2. Are frontline officers used to best advantage to gather data at crime scenes?
Frontline officers can be an invaluable resource not only in preserving evidence at the crime scene, but in gathering data on site to jumpstart investigations. Many agencies are equipping their frontline team members with portable data extraction tools that provide a single-point extraction -- a photo or video clip.
When deployed at a crime scene, these tools help frontline officers transfer extracted photos, video clips or other information, secured in a forensically sound manner, back to command-and-control centers, giving agency managers a starting point for investigations. This is the first step in a tiered data-collection strategy where simple information is fed to the police station and then to a forensics lab where the most complicated part of the investigation takes place.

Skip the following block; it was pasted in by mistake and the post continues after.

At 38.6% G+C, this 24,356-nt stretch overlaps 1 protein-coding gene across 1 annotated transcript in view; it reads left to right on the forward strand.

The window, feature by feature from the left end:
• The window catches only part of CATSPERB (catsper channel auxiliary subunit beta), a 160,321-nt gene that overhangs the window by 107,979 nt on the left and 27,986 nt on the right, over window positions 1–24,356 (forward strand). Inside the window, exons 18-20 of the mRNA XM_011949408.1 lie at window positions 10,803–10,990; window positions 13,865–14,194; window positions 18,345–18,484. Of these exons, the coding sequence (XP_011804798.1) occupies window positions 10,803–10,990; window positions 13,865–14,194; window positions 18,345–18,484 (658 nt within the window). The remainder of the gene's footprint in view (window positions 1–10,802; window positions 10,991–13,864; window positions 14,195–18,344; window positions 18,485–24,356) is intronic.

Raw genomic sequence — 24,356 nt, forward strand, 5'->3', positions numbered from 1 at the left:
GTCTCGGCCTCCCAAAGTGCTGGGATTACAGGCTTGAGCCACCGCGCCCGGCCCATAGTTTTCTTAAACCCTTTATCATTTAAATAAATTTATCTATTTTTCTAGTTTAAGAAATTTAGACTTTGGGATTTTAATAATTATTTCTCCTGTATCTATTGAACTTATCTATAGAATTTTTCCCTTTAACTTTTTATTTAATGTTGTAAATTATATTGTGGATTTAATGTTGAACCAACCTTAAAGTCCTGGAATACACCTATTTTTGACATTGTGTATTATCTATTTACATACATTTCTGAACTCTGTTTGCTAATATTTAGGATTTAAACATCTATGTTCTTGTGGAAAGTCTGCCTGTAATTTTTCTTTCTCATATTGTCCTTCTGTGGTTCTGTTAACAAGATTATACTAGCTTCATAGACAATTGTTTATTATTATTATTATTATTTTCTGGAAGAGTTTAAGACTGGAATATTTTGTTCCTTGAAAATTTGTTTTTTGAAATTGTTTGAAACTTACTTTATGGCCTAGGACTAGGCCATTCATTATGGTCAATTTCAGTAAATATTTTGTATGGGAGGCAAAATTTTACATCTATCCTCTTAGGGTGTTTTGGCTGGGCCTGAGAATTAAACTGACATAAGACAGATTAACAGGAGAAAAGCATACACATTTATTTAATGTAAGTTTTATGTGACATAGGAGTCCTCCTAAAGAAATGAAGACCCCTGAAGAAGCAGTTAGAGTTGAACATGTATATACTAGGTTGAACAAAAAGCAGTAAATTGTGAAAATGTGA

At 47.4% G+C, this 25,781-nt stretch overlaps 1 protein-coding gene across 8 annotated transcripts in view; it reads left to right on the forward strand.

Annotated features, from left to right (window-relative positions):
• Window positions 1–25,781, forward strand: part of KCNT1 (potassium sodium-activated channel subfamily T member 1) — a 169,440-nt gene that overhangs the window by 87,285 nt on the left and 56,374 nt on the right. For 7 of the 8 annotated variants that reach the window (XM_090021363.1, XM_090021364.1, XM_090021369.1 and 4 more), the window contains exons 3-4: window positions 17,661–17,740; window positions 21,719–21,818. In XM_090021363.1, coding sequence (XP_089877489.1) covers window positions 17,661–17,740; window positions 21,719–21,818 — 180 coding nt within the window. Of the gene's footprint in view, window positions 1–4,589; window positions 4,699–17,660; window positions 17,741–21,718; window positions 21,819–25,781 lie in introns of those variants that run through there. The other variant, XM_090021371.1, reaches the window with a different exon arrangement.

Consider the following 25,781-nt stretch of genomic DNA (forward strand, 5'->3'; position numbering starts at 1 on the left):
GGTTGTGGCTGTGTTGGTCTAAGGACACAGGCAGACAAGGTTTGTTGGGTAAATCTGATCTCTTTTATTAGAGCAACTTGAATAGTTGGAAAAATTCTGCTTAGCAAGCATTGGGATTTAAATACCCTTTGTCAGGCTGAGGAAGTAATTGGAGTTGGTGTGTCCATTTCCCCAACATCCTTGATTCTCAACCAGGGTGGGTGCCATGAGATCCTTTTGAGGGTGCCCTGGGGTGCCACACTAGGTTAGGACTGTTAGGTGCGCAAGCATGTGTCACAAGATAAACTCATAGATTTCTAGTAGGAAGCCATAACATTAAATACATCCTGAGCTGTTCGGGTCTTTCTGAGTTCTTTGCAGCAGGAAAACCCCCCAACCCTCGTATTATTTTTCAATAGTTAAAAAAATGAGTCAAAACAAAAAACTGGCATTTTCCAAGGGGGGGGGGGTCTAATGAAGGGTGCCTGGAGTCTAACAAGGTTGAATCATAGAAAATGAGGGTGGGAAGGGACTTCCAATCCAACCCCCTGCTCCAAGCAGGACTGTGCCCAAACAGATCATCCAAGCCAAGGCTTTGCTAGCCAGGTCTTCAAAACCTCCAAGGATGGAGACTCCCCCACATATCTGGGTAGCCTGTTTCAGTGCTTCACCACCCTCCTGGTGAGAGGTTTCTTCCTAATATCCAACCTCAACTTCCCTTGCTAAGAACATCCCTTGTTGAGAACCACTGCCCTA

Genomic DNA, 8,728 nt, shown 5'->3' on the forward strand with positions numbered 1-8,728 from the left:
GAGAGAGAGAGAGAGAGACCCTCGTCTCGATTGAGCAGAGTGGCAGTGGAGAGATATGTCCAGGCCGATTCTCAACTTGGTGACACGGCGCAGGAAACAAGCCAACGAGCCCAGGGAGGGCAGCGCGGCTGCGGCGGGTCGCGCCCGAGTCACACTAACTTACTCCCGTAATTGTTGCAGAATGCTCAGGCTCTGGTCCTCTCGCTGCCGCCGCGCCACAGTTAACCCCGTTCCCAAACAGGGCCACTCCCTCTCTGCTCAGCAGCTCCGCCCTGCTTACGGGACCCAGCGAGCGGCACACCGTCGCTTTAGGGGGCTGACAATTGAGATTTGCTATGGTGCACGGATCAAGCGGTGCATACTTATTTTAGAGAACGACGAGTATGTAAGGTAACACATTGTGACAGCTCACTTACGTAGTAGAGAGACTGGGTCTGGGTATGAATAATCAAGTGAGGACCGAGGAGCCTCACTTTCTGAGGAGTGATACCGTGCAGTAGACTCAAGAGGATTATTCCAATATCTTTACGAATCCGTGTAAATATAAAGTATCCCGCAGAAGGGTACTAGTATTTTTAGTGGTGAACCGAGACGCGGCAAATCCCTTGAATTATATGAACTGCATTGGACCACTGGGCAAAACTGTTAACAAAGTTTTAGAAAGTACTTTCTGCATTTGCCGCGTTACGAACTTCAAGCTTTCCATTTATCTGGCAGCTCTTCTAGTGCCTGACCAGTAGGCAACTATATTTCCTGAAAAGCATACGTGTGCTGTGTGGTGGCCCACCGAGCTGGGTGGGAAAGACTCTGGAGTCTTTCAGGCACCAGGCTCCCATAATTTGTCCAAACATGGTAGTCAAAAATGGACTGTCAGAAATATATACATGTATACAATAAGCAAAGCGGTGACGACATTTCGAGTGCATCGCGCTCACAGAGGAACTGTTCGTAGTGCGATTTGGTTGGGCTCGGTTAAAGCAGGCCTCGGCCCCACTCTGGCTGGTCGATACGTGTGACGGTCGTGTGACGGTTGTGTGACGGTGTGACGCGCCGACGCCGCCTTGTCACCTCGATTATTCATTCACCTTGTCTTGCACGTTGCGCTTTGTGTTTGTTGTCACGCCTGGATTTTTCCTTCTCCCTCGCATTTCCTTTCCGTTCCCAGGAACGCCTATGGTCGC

3. How is data accessed?
Being able to properly access data to expedite investigations requires the right equipment and training for investigative personnel both at the crime scene and the police station. Many agencies are challenged, however, because they don’t have protocols in place to ensure data is extracted properly (and in a manner appropriate with the situation) so that it remains uncompromised and that the evidence chain remains secure.
The goal is to simplify the chain of custody. Sending devices out to third parties for extraction is fine for agencies that may be short on resources, but bringing the extraction process in-house simplifies management of the chain of custody. It also saves time, which can be critical in cases when every second counts. More importantly, keeping extraction in-house affords agency managers far more control over the data and how it can be relayed to key team members to move investigations forward quickly.